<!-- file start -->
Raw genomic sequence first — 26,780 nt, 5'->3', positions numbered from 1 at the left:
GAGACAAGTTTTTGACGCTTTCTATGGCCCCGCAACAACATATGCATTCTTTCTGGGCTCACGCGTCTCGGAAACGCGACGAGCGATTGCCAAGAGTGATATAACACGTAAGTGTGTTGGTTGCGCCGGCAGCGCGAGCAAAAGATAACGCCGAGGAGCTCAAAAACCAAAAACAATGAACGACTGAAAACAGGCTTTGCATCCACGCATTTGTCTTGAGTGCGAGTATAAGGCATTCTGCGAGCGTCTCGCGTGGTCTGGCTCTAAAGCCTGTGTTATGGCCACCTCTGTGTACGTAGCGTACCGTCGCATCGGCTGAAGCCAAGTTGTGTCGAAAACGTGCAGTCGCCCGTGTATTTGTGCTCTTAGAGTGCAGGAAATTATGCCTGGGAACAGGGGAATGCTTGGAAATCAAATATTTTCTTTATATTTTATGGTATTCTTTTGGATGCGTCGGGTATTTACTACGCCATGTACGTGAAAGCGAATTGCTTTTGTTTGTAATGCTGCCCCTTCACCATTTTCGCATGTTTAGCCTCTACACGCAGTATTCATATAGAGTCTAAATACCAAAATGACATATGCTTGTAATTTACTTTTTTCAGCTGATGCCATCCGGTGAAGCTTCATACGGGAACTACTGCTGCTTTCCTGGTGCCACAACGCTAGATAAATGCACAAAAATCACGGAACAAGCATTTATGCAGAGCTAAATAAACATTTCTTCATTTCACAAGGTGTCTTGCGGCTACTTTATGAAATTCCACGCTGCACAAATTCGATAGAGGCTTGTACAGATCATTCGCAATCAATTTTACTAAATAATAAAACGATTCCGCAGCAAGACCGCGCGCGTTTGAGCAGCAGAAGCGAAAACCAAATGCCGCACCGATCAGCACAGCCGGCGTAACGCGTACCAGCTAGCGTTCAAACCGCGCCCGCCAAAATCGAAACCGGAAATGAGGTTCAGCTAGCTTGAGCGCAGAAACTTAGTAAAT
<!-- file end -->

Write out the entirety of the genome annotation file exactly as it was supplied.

Raw genomic sequence first — 26,780 nt, 5'->3', positions numbered from 1 at the left:
GAGACAAGTTTTTGACGCTTTCTATGGCCCCGCAACAACATATGCATTCTTTCTGGGCTCACGCGTCTCGGAAACGCGACGAGCGATTGCCAAGAGTGATATAACACGTAAGTGTGTTGGTTGCGCCGGCAGCGCGAGCAAAAGATAACGCCGAGGAGCTCAAAAACCAAAAACAATGAACGACTGAAAACAGGCTTTGCATCCACGCATTTGTCTTGAGTGCGAGTATAAGGCATTCTGCGAGCGTCTCGCGTGGTCTGGCTCTAAAGCCTGTGTTATGGCCACCTCTGTGTACGTAGCGTACCGTCGCATCGGCTGAAGCCAAGTTGTGTCGAAAACGTGCAGTCGCCCGTGTATTTGTGCTCTTAGAGTGCAGGAAATTATGCCTGGGAACAGGGGAATGCTTGGAAATCAAATATTTTCTTTATATTTTATGGTATTCTTTTGGATGCGTCGGGTATTTACTACGCCATGTACGTGAAAGCGAATTGCTTTTGTTTGTAATGCTGCCCCTTCACCATTTTCGCATGTTTAGCCTCTACACGCAGTATTCATATAGAGTCTAAATACCAAAATGACATATGCTTGTAATTTACTTTTTTCAGCTGATGCCATCCGGTGAAGCTTCATACGGGAACTACTGCTGCTTTCCTGGTGCCACAACGCTAGATAAATGCACAAAAATCACGGAACAAGCATTTATGCAGAGCTAAATAAACATTTCTTCATTTCACAAGGTGTCTTGCGGCTACTTTATGAAATTCCACGCTGCACAAATTCGATAGAGGCTTGTACAGATCATTCGCAATCAATTTTACTAAATAATAAAACGATTCCGCAGCAAGACCGCGCGCGTTTGAGCAGCAGAAGCGAAAACCAAATGCCGCACCGATCAGCACAGCCGGCGTAACGCGTACCAGCTAGCGTTCAAACCGCGCCCGCCAAAATCGAAACCGGAAATGAGGTTCAGCTAGCTTGAGCGCAGAAACTTAGTAAAT